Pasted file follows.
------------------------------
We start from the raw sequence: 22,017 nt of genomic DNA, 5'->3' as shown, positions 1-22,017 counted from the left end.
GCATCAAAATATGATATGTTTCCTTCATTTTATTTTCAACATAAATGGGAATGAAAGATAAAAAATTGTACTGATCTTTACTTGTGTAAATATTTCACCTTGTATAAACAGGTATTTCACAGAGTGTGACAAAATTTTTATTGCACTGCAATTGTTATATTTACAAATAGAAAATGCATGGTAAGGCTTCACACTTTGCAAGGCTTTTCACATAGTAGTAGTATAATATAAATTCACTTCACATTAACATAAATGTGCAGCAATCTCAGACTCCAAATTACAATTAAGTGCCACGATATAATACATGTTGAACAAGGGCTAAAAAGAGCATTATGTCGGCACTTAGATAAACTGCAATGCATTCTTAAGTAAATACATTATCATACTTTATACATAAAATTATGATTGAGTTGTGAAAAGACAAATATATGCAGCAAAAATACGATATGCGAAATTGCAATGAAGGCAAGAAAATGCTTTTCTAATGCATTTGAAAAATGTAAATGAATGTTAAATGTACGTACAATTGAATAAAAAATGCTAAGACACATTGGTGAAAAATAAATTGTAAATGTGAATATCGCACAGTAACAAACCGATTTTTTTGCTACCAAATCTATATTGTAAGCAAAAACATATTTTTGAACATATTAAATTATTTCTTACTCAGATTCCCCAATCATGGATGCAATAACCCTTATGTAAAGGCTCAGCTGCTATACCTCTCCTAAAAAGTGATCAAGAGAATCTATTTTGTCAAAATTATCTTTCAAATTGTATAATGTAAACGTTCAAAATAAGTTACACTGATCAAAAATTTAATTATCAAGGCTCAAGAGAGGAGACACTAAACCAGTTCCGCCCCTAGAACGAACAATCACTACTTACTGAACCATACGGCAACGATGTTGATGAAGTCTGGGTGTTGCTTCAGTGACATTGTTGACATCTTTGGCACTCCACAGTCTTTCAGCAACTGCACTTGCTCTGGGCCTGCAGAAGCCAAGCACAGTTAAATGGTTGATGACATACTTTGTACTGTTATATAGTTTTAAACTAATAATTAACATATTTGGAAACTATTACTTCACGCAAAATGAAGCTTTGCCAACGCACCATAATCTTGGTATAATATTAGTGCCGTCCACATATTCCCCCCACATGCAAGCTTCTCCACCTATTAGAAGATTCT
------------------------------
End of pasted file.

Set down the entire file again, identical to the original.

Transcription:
We start from the raw sequence: 22,017 nt of genomic DNA, 5'->3' as shown, positions 1-22,017 counted from the left end.
GCATCAAAATATGATATGTTTCCTTCATTTTATTTTCAACATAAATGGGAATGAAAGATAAAAAATTGTACTGATCTTTACTTGTGTAAATATTTCACCTTGTATAAACAGGTATTTCACAGAGTGTGACAAAATTTTTATTGCACTGCAATTGTTATATTTACAAATAGAAAATGCATGGTAAGGCTTCACACTTTGCAAGGCTTTTCACATAGTAGTAGTATAATATAAATTCACTTCACATTAACATAAATGTGCAGCAATCTCAGACTCCAAATTACAATTAAGTGCCACGATATAATACATGTTGAACAAGGGCTAAAAAGAGCATTATGTCGGCACTTAGATAAACTGCAATGCATTCTTAAGTAAATACATTATCATACTTTATACATAAAATTATGATTGAGTTGTGAAAAGACAAATATATGCAGCAAAAATACGATATGCGAAATTGCAATGAAGGCAAGAAAATGCTTTTCTAATGCATTTGAAAAATGTAAATGAATGTTAAATGTACGTACAATTGAATAAAAAATGCTAAGACACATTGGTGAAAAATAAATTGTAAATGTGAATATCGCACAGTAACAAACCGATTTTTTTGCTACCAAATCTATATTGTAAGCAAAAACATATTTTTGAACATATTAAATTATTTCTTACTCAGATTCCCCAATCATGGATGCAATAACCCTTATGTAAAGGCTCAGCTGCTATACCTCTCCTAAAAAGTGATCAAGAGAATCTATTTTGTCAAAATTATCTTTCAAATTGTATAATGTAAACGTTCAAAATAAGTTACACTGATCAAAAATTTAATTATCAAGGCTCAAGAGAGGAGACACTAAACCAGTTCCGCCCCTAGAACGAACAATCACTACTTACTGAACCATACGGCAACGATGTTGATGAAGTCTGGGTGTTGCTTCAGTGACATTGTTGACATCTTTGGCACTCCACAGTCTTTCAGCAACTGCACTTGCTCTGGGCCTGCAGAAGCCAAGCACAGTTAAATGGTTGATGACATACTTTGTACTGTTATATAGTTTTAAACTAATAATTAACATATTTGGAAACTATTACTTCACGCAAAATGAAGCTTTGCCAACGCACCATAATCTTGGTATAATATTAGTGCCGTCCACATATTCCCCCCACATGCAAGCTTCTCCACCTATTAGAAGATTCT